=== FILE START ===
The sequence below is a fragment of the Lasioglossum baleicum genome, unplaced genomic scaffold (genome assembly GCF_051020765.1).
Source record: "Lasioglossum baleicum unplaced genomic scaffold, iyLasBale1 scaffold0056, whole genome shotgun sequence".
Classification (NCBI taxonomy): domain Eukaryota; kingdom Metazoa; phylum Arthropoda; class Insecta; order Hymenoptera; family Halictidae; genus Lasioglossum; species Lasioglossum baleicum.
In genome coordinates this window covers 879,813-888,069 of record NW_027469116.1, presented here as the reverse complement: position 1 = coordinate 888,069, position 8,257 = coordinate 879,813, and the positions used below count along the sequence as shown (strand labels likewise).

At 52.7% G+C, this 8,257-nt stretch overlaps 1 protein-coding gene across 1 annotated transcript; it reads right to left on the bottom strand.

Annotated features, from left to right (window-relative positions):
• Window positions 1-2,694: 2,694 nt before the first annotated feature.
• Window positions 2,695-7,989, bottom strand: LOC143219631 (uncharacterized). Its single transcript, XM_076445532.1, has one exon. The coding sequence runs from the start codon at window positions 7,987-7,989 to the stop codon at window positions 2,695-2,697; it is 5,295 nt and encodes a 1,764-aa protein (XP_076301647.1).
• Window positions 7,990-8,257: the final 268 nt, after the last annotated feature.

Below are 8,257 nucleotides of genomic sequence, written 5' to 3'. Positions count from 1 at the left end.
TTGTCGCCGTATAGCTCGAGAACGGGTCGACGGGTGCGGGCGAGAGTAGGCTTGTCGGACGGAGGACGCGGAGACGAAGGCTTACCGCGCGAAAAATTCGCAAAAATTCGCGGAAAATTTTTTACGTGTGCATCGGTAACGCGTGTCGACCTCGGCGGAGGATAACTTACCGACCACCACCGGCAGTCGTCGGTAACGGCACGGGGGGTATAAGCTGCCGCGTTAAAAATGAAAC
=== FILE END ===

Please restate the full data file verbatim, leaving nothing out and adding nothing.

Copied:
The sequence below is a fragment of the Lasioglossum baleicum genome, unplaced genomic scaffold (genome assembly GCF_051020765.1).
Source record: "Lasioglossum baleicum unplaced genomic scaffold, iyLasBale1 scaffold0056, whole genome shotgun sequence".
Classification (NCBI taxonomy): domain Eukaryota; kingdom Metazoa; phylum Arthropoda; class Insecta; order Hymenoptera; family Halictidae; genus Lasioglossum; species Lasioglossum baleicum.
In genome coordinates this window covers 879,813-888,069 of record NW_027469116.1, presented here as the reverse complement: position 1 = coordinate 888,069, position 8,257 = coordinate 879,813, and the positions used below count along the sequence as shown (strand labels likewise).

At 52.7% G+C, this 8,257-nt stretch overlaps 1 protein-coding gene across 1 annotated transcript; it reads right to left on the bottom strand.

Annotated features, from left to right (window-relative positions):
• Window positions 1-2,694: 2,694 nt before the first annotated feature.
• Window positions 2,695-7,989, bottom strand: LOC143219631 (uncharacterized). Its single transcript, XM_076445532.1, has one exon. The coding sequence runs from the start codon at window positions 7,987-7,989 to the stop codon at window positions 2,695-2,697; it is 5,295 nt and encodes a 1,764-aa protein (XP_076301647.1).
• Window positions 7,990-8,257: the final 268 nt, after the last annotated feature.

Below are 8,257 nucleotides of genomic sequence, written 5' to 3'. Positions count from 1 at the left end.
TTGTCGCCGTATAGCTCGAGAACGGGTCGACGGGTGCGGGCGAGAGTAGGCTTGTCGGACGGAGGACGCGGAGACGAAGGCTTACCGCGCGAAAAATTCGCAAAAATTCGCGGAAAATTTTTTACGTGTGCATCGGTAACGCGTGTCGACCTCGGCGGAGGATAACTTACCGACCACCACCGGCAGTCGTCGGTAACGGCACGGGGGGTATAAGCTGCCGCGTTAAAAATGAAAC